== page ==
News & Information: Orlando REALTOR® magazine - Special Feature


Friday, February 7, 2014  
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Orlando REALTOR® | January/February 2014

ORRA committee chairmen and brokers play along in Orlando REALTOR® magazine’s annual game of predicting market conditions for the upcoming year

"In 2014, the overall median price for homes in greater Orlando should continue to improve. Normal sales will continue to increase as we shift away from a market dominated by short sales. The New Year will most likely be a transition time from a refinanced dominated mortgage market to a purchase dominated market. Appraisal issues could continue as sellers try and push the sale prices.

More people are becoming licensed in real estate as they see and hear the buzz of another shift in the market, so our industry will see an increase in new agents trying to tap into this opportunity. As agents look to increase their listing inventory and fight for market share, pocket listings could be a hot topic for risk management in 2014.

Berkshire Hathaway HomeServices Florida Realty
Chairman, ORRA Risk Management Committee

"I expect for the rental market to continue be a growth industry. Restrictions on lending will continue to keep some segments of the market in the rental side of the industry. Another significant aspect of the rental market in 2014 is the influx of institutional investors. These units are put on the market in superb condition, which will mean that owners will have to spend more to refurbish during vacancies in order to keep up with the competition. The growing pool of renters will have better quality units from which to make their selection, which will result in a continued trend of increased rental amount as well.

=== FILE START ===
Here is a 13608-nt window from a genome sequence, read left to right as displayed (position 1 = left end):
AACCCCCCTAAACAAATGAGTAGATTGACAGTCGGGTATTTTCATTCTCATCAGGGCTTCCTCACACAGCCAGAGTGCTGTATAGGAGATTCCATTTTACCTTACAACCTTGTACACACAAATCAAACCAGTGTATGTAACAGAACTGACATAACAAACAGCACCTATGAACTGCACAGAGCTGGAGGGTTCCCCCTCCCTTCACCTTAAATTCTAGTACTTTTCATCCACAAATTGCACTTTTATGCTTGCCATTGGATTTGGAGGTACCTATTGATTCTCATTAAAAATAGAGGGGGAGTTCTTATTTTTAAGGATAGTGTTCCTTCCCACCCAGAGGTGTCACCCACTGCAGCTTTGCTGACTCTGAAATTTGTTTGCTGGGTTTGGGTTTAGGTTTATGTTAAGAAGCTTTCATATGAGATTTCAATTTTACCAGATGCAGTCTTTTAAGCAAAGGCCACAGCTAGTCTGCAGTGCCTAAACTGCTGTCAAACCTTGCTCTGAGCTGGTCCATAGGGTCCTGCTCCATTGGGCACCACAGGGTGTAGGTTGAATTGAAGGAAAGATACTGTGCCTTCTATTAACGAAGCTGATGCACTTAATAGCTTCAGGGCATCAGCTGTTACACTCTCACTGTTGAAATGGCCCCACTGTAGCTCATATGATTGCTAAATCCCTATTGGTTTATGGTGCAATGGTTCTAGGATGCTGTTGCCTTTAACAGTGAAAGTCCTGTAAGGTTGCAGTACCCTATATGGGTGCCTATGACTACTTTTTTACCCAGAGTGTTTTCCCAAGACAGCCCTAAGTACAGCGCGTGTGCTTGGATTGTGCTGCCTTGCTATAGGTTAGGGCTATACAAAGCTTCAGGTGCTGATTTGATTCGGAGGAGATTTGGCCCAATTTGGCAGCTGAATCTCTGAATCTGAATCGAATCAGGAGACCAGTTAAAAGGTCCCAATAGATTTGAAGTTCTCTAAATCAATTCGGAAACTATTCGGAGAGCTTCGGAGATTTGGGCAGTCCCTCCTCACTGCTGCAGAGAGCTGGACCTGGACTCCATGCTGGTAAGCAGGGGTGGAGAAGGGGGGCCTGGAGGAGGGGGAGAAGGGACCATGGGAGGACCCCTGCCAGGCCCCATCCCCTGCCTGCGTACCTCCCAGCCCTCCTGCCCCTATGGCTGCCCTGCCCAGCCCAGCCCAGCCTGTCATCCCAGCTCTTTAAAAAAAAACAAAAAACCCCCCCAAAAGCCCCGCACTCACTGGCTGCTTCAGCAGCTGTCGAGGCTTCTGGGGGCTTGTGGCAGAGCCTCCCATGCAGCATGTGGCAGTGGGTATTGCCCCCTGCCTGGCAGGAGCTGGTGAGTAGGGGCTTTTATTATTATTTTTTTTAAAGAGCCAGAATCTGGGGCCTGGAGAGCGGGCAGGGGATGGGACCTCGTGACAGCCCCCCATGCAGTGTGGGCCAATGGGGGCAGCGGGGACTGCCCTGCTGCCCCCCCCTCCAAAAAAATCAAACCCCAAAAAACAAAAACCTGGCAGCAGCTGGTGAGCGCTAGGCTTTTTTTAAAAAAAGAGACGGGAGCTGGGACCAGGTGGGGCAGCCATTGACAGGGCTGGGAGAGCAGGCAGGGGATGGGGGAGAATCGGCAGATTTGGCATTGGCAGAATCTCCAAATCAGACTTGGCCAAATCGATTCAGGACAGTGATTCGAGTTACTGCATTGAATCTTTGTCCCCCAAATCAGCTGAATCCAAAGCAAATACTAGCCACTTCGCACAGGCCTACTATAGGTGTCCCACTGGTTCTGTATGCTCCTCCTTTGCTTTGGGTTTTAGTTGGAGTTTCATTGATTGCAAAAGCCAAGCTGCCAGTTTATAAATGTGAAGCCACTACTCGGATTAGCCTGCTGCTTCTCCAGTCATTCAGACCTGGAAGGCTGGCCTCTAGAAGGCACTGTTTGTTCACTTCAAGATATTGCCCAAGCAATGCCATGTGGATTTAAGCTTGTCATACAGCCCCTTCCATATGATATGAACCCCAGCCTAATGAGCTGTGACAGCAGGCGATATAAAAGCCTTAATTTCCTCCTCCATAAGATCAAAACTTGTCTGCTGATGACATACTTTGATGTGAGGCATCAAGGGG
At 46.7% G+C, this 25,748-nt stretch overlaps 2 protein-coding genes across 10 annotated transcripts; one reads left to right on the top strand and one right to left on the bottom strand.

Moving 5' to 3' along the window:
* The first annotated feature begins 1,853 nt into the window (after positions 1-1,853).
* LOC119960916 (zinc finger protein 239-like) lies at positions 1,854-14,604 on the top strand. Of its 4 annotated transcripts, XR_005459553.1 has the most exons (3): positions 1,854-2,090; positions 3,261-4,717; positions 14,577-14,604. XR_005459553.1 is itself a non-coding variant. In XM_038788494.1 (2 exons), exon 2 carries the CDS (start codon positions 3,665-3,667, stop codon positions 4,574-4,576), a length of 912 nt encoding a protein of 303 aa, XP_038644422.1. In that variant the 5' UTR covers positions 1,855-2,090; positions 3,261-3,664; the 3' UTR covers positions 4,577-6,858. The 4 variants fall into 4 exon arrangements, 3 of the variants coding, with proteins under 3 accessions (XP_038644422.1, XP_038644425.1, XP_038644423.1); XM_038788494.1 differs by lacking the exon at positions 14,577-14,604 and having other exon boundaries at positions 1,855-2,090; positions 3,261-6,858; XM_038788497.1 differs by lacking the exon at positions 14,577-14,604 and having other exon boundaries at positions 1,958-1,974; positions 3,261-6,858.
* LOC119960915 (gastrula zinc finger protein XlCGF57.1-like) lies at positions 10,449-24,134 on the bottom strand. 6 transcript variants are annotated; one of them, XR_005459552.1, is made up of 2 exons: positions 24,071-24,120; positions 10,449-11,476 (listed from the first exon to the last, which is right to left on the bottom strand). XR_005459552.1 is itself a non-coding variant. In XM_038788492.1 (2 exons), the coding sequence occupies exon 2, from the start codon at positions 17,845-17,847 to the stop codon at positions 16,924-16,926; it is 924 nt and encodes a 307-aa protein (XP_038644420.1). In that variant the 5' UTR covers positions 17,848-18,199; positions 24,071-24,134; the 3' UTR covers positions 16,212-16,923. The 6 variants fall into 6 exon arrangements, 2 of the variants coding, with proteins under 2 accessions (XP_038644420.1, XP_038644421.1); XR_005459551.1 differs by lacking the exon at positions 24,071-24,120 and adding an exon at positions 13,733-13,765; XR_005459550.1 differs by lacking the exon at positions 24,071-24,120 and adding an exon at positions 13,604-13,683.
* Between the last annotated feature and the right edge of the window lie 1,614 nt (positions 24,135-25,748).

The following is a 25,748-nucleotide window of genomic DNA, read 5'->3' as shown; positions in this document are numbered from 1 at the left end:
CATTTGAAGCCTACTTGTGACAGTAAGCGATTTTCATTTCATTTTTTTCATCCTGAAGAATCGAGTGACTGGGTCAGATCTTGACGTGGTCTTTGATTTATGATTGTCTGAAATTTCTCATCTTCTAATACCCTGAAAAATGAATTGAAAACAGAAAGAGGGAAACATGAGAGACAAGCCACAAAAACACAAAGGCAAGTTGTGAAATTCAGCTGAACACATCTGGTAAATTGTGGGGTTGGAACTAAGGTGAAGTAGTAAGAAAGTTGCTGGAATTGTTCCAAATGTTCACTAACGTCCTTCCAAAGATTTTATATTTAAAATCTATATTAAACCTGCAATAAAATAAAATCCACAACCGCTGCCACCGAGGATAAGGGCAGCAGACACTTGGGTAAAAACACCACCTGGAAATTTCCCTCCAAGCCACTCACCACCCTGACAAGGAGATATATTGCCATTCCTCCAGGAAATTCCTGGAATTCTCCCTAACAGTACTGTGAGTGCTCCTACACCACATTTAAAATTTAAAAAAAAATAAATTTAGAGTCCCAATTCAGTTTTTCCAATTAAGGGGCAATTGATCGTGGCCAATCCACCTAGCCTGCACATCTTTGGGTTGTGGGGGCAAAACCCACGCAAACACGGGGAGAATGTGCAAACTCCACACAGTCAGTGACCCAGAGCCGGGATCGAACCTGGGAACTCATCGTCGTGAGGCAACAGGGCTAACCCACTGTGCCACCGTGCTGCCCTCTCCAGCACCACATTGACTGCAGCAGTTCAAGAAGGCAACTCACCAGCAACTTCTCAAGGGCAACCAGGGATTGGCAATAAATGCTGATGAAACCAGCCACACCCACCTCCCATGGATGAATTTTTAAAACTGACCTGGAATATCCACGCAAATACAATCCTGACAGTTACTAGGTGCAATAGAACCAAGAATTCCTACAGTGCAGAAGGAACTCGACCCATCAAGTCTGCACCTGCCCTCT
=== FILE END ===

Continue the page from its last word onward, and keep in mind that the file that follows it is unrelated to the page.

Warner-Quinlan, Inc.
Chairman, ORRA Property Management Subcommittee


"There has long been a known relationship between residential and commercial real estate. Now that we have seen a significant improvement on the residential side, I believe 2014 will experience corresponding improvements in commercial real estate. As on the residential side, there is demand from commercial buyers motivated in part by historically low interest rates; however, buyers are finding it difficult to get appraisals to match up with purchase prices.

Office properties, affected by employers wanting to do more in the same amount of space, will continue to struggle with vacancy rates of 15- 20 percent in 2014. Retail, seeing huge changes in shopping patterns in large part affected by online shopping, will continue to fight an uphill battle and will be reinventing itself on every block. Industrial will continue to do well, in part due to Internet shopping and more efficient logistics. Finally, apartments are benefiting from both hesitant or "unfinanceable” homebuyers and subsidized government agency interest rates.

Brio Real Estate Services, LLC
Chairman, Orlando Regional Commercial Council


"I will gaze into my crystal ball — well, actually my iPad works better — and foretell all that will transpire in 2014!

I predict investment buyers of single-family homes already happy with present acquisitions will continue to purchase in this sector. Foreclosures will continue to feed this cycle (a logical and proven trend).

I also predict that Gen Y, the group most hurt by the Great Recession, may well spend 2014 leasing property. They are the sleeping giant, however, and I think they’ll quietly spend this year squirreling away nest eggs only to emerge like "Angry Birds” into the single-family home market next year. Investment buyers may well take a back seat to this sleeping juggernaut if mortgage rules loosen.